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On the spot: Tom Hurndall verdict

Stephen Farrell Middle East Correspondent of The Times, says that it seems unlikely the Israeli Government or military will learn any lessons from today’s guilty verdicts in the killing of British peace activist Tom Hurndall.

“Mr Hurndall’s father Anthony stood outside the court after the verdicts and said that this soldier [Wahid Taysir] had been a scapegoat laid on the sacrificial altar of the Israeli system, and that the fault lay much further up the chain of command.

“But judging by the comments from both political and military spokesmen afterwards, it doesn’t seem as though they accept that there is a fault in the system in the way that Mr Hurndall alleged.

“In fact, a government spokesman said that the fact that someone had been prosecuted showed that the Israeli system worked. And the military prosecutor said that this wasn’t a case of an Israeli soldier following the rules of engagement, as critics of the Israelis believe: it was a case of a soldier breaking the rules of engagement and lying about it afterwards, and when he was found out, being prosecuted.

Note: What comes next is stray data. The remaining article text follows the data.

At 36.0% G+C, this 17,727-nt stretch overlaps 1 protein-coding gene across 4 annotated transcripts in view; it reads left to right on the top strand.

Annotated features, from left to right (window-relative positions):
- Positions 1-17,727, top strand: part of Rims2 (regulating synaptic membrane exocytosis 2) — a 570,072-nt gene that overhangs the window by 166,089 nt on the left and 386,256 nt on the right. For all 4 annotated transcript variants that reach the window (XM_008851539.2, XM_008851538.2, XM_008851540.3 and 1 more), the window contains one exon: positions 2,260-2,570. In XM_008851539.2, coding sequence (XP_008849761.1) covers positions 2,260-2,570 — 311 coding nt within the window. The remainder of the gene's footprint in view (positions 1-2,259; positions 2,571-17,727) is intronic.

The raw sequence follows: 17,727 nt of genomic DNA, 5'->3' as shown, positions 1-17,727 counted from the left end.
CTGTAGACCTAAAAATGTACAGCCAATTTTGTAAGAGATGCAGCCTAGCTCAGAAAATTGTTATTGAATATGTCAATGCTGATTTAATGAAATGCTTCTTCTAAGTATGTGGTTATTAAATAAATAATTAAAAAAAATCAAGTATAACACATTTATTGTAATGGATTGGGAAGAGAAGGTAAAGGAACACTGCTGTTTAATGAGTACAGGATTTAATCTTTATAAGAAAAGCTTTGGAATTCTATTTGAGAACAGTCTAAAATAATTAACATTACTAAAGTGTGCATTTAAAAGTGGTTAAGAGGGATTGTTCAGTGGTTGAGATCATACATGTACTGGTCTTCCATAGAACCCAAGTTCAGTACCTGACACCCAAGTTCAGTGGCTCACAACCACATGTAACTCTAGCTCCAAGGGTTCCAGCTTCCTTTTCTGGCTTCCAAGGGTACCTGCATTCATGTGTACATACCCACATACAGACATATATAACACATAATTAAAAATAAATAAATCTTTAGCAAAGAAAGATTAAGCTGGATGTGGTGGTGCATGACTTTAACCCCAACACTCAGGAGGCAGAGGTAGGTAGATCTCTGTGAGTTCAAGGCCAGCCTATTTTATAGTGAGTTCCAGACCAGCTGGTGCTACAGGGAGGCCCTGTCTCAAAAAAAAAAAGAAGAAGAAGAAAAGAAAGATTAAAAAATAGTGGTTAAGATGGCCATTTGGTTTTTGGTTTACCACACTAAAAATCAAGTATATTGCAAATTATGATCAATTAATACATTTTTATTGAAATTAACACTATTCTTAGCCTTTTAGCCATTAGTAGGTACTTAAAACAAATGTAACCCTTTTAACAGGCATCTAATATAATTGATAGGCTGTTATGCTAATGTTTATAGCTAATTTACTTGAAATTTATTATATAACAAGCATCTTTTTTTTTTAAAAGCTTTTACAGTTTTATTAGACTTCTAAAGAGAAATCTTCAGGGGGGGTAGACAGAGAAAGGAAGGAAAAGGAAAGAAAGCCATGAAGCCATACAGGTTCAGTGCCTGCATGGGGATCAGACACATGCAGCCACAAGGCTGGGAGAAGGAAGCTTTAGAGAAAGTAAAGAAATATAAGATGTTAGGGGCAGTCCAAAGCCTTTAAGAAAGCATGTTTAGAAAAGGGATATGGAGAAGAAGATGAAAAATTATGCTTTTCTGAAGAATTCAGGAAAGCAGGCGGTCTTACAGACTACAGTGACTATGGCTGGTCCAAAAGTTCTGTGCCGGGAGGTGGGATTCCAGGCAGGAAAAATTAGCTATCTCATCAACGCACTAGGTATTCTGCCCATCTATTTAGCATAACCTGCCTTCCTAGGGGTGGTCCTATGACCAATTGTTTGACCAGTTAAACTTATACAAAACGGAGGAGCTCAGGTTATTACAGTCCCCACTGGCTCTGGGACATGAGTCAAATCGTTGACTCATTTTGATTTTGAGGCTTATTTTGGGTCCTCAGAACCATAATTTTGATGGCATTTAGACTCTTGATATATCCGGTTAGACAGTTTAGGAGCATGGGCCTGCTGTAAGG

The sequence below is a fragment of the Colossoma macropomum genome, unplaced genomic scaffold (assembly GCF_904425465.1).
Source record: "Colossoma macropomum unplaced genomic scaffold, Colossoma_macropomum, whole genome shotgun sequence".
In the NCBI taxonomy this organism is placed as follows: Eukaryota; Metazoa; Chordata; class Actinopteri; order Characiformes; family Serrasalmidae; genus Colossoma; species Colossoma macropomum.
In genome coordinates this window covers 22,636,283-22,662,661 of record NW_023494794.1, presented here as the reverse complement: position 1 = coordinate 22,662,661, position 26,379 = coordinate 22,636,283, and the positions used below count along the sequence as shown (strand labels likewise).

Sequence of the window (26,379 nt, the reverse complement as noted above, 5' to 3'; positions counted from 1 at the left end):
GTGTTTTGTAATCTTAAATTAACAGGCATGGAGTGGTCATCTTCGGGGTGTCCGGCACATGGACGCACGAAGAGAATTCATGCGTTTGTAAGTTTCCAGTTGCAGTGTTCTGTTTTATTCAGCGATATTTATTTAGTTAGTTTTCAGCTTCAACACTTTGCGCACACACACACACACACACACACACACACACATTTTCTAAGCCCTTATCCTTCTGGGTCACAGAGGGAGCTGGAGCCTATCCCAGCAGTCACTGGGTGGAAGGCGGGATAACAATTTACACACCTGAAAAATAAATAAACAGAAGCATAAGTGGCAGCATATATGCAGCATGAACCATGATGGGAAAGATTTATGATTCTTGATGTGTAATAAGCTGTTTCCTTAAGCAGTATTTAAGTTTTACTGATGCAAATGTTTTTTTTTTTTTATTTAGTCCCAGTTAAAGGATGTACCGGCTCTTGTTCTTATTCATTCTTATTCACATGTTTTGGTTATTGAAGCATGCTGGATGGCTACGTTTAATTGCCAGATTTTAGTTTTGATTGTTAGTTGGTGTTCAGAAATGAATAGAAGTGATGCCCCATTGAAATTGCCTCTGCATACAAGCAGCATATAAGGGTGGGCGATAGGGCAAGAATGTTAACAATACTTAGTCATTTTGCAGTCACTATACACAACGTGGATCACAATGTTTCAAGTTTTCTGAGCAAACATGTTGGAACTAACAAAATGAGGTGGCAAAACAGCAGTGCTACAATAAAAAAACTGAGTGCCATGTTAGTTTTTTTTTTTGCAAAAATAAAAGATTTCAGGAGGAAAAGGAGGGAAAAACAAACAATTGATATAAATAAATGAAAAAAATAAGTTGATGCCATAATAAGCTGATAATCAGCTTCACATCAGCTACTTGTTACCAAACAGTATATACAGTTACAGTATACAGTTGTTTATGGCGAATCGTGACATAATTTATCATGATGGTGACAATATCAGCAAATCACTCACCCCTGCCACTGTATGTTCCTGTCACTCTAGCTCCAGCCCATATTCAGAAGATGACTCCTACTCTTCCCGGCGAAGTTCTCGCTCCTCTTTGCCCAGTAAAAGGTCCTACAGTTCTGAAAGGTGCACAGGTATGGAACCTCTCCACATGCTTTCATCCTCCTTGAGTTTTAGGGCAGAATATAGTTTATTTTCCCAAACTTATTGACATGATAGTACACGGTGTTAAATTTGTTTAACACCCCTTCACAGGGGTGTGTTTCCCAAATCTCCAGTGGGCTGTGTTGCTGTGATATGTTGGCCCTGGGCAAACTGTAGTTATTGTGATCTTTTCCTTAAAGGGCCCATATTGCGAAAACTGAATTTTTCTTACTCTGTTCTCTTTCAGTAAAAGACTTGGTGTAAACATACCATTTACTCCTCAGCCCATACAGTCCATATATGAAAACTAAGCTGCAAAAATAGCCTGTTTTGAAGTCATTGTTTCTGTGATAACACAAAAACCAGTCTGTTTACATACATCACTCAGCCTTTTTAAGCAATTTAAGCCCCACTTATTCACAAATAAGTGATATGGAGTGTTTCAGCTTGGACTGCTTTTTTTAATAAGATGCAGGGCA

“The Hurndall family has called for further changes to the system and for the military and government to take a close look at themselves and at the way their soldiers treat unarmed civilians.

“We will have to wait until August to see whether this soldier is sentenced to more than 20 months, which we believe is the most any Israeli soldier has ever been sentenced to in similar circumstances. The maximum term available is 20 years, and the prosecution has said that they are going to ask for a very severe sentence.

“I think he will get more than 20 months. Wahid Taysir claims that he has been a scapegoat because he is a Bedouin Arab, rather than a Jew, and because the victim was British. He says that if he had not been a Bedouin this prosecution would probably never have been brought.”


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